Steffen Gumpert wrote:
> I know the subject sounds a little strange to be a feature
> request addressed to a version control system. So let me
> explain: most development environments store their project-
> oriented settings in text files within the project directory.
> And most of this information changes very frequently
> (nearly every commit) and is not a point of interest to
> keep track of its changes. But some information (such as
> the current version, release- and build-number the compiler
> uses to generate the executable) is important. But indeed
> not its history (moreover, one can run into trouble under
> some circumstances).
Why is it that you don't want to be able to fully recreate a
build from history? That other build information is somewhat
important as it represents some state in history.
> To prevent the repository from beeing blown up by needless
> information, I found it useful to be able to tell subversion
> only to hold the latest version of a particular file
> (lets say by a new property) and so overwrite the current
> repository entry at each commit of this file. (The revision
> number of this file should then always be 1 or 0 to show
> this special treatment).
If you modify your processes you could make this a revprop on
the initial version of the directory - they are not versioned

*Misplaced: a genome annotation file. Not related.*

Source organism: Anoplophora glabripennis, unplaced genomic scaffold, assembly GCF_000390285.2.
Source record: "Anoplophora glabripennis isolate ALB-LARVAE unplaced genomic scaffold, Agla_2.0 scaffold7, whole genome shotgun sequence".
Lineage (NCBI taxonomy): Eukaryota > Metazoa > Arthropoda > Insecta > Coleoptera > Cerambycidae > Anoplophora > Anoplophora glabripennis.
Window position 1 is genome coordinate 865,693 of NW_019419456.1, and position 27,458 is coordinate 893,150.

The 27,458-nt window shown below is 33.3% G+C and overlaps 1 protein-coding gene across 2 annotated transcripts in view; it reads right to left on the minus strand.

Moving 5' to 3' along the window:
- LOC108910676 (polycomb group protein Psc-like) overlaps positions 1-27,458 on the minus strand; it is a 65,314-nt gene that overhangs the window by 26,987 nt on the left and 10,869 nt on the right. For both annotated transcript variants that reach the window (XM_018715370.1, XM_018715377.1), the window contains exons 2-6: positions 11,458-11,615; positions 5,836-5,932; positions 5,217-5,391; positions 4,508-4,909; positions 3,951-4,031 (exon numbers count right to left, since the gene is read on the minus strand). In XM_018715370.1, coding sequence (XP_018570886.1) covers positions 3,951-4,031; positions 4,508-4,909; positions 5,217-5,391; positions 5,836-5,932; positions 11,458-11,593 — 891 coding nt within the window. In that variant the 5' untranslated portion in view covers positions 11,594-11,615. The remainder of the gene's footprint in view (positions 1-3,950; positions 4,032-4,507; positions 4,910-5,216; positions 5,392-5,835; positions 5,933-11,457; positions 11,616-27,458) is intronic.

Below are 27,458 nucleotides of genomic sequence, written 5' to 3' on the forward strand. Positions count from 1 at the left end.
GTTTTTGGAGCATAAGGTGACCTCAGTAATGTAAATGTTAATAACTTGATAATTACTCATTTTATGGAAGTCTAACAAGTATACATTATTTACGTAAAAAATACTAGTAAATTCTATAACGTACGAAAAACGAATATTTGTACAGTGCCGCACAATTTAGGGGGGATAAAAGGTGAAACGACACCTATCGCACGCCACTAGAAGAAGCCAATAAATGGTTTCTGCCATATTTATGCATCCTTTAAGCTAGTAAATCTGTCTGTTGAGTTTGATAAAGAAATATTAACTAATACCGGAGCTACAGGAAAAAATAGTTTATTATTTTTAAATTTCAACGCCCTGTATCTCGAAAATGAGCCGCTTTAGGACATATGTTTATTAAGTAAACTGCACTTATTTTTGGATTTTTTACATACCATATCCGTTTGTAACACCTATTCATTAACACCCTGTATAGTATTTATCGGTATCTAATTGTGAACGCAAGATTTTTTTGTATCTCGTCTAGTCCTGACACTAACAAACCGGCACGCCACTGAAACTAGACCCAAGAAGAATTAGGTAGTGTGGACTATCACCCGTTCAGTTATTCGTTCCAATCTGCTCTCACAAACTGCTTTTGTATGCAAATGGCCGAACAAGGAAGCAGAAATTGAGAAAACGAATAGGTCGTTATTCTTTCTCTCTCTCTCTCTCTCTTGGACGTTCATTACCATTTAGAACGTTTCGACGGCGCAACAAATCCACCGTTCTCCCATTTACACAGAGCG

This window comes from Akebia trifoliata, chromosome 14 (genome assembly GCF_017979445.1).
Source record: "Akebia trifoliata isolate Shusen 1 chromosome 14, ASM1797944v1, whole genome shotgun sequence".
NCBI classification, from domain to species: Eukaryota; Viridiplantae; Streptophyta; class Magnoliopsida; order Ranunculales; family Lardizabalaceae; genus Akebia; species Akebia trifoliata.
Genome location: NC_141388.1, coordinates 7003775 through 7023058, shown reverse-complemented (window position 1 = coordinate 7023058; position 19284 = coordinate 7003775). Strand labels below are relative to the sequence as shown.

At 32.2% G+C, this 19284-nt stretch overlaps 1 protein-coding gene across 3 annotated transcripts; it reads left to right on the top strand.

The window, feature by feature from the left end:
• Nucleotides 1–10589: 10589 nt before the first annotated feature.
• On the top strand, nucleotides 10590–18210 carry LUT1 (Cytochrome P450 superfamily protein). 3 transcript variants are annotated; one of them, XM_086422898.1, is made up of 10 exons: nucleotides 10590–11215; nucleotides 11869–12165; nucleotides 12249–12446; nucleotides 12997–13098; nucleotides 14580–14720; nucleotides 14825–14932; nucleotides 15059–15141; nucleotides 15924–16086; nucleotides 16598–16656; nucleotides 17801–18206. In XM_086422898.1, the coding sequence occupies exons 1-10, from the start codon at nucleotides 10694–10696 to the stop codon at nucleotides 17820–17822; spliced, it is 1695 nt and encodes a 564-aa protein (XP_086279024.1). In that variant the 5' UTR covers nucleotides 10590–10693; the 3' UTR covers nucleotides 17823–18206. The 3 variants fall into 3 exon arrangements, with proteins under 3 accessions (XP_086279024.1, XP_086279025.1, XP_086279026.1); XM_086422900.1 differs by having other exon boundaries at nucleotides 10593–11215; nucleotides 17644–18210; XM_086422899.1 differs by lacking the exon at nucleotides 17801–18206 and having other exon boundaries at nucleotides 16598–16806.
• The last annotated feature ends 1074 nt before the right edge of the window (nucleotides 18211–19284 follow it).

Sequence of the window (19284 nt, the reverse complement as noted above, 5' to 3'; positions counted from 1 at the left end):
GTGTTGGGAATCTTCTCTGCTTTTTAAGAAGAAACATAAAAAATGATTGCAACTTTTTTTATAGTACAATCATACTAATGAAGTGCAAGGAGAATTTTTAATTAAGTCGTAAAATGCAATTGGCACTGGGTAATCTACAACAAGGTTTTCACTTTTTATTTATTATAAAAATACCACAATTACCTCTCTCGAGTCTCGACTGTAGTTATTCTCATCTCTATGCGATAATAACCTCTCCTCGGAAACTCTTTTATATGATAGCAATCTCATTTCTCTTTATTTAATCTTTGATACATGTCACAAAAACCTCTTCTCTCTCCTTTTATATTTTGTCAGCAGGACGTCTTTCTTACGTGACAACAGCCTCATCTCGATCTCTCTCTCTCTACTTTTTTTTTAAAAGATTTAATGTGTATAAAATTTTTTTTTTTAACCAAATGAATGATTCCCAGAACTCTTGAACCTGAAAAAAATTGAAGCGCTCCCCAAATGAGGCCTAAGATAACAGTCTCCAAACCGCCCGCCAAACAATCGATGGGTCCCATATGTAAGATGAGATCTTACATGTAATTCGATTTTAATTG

and thus do not clutter things. The problem is that they don't
check out normally (you would have to do a propget and put the
output into your file) nor commit normally (required revprop
hook to allow changing it and taking the file and putting it
into the revprop via propset)
> Would this be possible?
In a backwards compatible manner, this is a client issue and can
be build using what I described above. However, this is sub-optimal
for a number of reasons.
However, the concept of a file that does not get versioned - that just
scares me. In the old RCS days, that could happen with RCS if the
command ever thought you had binary in the file (high-bit ASCII, etc)
and thus it would only store the "current" version. I have lost the
history of a number of bits of source code from the 80's that I really
wish I had not lost. If it is too easy to set such a behavior in a
repository, the same could happen (either due to accident or malicious
intent). (The lack of ways to destroy data in the repository provides
a nice audit trail for companies that need to follow some documentation
Michael Sinz Technology and Engineering Director/Consultant
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Received on Tue Feb 27 12:07:20 2007